In the soft light of dawn, a sleepy looking David Alvarez walks quickly out the front door of his Logan Heights home dressed in his signature dark suit. The suit seems a size too big on the 33 year-old councilman, perhaps because he always appears boyish, with round cheeks giving him something of a baby face.
His hair springs from his head — he hasn’t yet had time to gel it down. “I just use whatever my wife has around” he says, taming his locks while jumping into an aide's car.
Alvarez is starting another long day of campaigning. First up are visits to several African American churches. A canceled debate the night before had given him a respite. “I held my daughter on my lap and we watched the Aztec’s game” he said, cherishing time spent with his four year old. “She’s a sports fan. I held her for an hour; we just lay on the couch, I haven’t had a chance to do that for a while.”
Alvarez has been going pretty much non-stop since he entered the race for mayor. His challenge is a big one: Before he can even think about winning, he has to get San Diegans outside of his district just to know who he is.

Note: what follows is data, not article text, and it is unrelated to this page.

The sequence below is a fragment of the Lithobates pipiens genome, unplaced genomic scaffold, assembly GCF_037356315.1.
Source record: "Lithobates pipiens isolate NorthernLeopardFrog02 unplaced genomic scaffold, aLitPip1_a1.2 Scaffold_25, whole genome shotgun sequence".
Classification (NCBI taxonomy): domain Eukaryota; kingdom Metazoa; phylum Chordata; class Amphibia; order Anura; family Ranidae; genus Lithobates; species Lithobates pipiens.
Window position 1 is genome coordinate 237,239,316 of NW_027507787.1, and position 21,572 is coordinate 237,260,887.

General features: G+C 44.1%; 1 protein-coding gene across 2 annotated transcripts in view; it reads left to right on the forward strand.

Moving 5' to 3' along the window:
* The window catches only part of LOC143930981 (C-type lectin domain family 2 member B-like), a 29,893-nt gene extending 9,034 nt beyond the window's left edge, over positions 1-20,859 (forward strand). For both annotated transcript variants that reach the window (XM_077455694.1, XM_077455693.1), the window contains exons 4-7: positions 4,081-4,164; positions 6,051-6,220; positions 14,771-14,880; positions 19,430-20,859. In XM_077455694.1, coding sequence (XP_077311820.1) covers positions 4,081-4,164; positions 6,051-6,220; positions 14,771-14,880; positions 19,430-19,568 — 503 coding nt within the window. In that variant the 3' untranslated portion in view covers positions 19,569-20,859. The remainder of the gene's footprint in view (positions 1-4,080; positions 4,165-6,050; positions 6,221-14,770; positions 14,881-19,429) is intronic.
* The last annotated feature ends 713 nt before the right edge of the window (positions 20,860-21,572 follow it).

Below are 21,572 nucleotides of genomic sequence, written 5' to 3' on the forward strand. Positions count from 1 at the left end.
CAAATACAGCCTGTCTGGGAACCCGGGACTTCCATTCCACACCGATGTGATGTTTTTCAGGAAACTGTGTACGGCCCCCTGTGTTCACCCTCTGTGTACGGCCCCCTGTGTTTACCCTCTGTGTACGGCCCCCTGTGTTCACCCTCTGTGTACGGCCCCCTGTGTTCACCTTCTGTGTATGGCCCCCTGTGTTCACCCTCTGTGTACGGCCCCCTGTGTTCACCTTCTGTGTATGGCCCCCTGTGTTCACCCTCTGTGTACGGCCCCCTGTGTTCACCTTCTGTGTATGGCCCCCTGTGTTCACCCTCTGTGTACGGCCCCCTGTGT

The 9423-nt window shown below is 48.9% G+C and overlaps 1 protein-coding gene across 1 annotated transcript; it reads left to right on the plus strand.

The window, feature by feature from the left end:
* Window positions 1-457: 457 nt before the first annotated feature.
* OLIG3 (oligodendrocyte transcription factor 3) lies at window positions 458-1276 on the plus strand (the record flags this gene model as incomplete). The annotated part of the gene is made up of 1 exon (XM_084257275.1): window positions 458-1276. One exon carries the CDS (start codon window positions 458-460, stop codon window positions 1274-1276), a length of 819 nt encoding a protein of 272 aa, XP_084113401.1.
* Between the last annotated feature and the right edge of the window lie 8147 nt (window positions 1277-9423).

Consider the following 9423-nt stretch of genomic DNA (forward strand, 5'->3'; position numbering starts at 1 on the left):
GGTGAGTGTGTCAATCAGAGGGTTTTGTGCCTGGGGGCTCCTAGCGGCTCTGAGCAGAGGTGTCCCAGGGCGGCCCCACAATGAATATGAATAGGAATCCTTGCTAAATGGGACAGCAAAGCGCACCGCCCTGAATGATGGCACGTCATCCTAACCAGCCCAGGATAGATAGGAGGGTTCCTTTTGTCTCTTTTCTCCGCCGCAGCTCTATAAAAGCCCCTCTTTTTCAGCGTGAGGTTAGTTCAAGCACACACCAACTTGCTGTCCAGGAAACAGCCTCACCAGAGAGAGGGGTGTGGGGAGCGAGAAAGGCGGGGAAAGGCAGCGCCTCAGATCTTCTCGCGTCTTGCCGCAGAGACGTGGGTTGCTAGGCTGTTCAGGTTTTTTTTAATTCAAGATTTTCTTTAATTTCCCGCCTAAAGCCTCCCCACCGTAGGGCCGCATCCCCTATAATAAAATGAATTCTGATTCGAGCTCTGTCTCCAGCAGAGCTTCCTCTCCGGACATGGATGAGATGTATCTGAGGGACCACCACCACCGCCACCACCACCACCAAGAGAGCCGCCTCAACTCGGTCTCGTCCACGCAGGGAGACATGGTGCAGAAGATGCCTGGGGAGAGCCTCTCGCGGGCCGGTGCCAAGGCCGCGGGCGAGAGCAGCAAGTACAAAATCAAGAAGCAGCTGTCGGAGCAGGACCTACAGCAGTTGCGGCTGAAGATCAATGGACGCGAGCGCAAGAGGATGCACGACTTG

Local leaders are preparing residents and ranchers for heaving rain along the Tijuana River Valley as a result of a series of storm hitting San Diego County this week. San Diego City Councilmember David Alvarez with District 8, and Imperial Beach Mayor Serge Dedina hosted a community meeting Tuesday about potential flooding along the Tijuana River Valley.Read More
“The District’s partnership with Junior Achievement will help us ensure all of our students have access to the highest quality curriculum so they can succeed in today’s global economy,” said Councilmember David Alvarez, District 8.Read More
When it comes to whom we're endorsing, there ain't much suspense. We endorsed Alvarez in the primary, and he's still in the race, so he's still our guy. Alvarez would lead from the bottom up. He'd make decisions based on what's best for the middle class and those who are struggling to join it. As he's shown in Barrio Logan, he'd have the backs of neighborhood residents when they need equal access to services or are up against powerful interests.Read More